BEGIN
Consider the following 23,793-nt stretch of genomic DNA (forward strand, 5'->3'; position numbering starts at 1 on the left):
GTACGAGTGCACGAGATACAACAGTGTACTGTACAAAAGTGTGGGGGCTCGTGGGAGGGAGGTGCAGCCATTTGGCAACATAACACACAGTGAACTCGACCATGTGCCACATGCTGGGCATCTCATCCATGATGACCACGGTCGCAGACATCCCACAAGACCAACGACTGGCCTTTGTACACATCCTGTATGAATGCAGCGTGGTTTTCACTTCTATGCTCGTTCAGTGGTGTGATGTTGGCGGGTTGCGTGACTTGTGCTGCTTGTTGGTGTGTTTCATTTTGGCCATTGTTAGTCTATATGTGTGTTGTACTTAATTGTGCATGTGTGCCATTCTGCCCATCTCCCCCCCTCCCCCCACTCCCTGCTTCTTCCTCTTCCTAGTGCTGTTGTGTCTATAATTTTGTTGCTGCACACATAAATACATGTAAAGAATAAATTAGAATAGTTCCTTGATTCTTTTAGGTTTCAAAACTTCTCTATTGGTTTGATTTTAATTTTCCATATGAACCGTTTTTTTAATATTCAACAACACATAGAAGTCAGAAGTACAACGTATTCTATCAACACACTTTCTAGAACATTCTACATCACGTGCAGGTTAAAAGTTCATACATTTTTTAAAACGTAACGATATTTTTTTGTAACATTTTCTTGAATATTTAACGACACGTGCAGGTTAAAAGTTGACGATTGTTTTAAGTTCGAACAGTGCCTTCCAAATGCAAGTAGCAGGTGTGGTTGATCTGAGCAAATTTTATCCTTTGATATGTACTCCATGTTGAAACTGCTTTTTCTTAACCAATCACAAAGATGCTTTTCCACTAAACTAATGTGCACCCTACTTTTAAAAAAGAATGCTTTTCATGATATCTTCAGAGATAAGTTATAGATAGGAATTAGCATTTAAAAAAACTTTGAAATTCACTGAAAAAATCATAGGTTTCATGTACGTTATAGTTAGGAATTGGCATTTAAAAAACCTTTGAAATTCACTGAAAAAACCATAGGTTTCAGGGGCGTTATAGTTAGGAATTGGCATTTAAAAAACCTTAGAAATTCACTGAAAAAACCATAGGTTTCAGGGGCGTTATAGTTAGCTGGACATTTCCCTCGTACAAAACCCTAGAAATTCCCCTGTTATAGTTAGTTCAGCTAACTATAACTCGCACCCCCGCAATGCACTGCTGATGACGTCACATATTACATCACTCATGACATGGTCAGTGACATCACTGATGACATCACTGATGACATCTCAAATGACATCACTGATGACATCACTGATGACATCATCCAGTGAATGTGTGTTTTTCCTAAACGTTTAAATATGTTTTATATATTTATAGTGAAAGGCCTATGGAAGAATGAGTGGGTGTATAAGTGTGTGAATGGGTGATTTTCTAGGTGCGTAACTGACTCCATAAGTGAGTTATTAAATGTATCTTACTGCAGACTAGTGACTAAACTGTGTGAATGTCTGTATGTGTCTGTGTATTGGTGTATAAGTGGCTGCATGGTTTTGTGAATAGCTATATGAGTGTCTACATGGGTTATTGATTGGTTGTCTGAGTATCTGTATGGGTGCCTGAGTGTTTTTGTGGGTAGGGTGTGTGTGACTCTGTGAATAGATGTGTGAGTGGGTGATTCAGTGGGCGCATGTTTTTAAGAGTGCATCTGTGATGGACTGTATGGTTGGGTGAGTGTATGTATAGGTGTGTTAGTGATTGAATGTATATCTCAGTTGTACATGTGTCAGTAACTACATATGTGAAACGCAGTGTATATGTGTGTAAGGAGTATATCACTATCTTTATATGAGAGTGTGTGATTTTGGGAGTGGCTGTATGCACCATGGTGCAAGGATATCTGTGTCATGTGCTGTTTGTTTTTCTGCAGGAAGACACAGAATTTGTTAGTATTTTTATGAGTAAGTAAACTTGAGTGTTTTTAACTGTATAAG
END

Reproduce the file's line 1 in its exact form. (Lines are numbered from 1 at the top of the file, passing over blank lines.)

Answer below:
Consider the following 23,793-nt stretch of genomic DNA (forward strand, 5'->3'; position numbering starts at 1 on the left):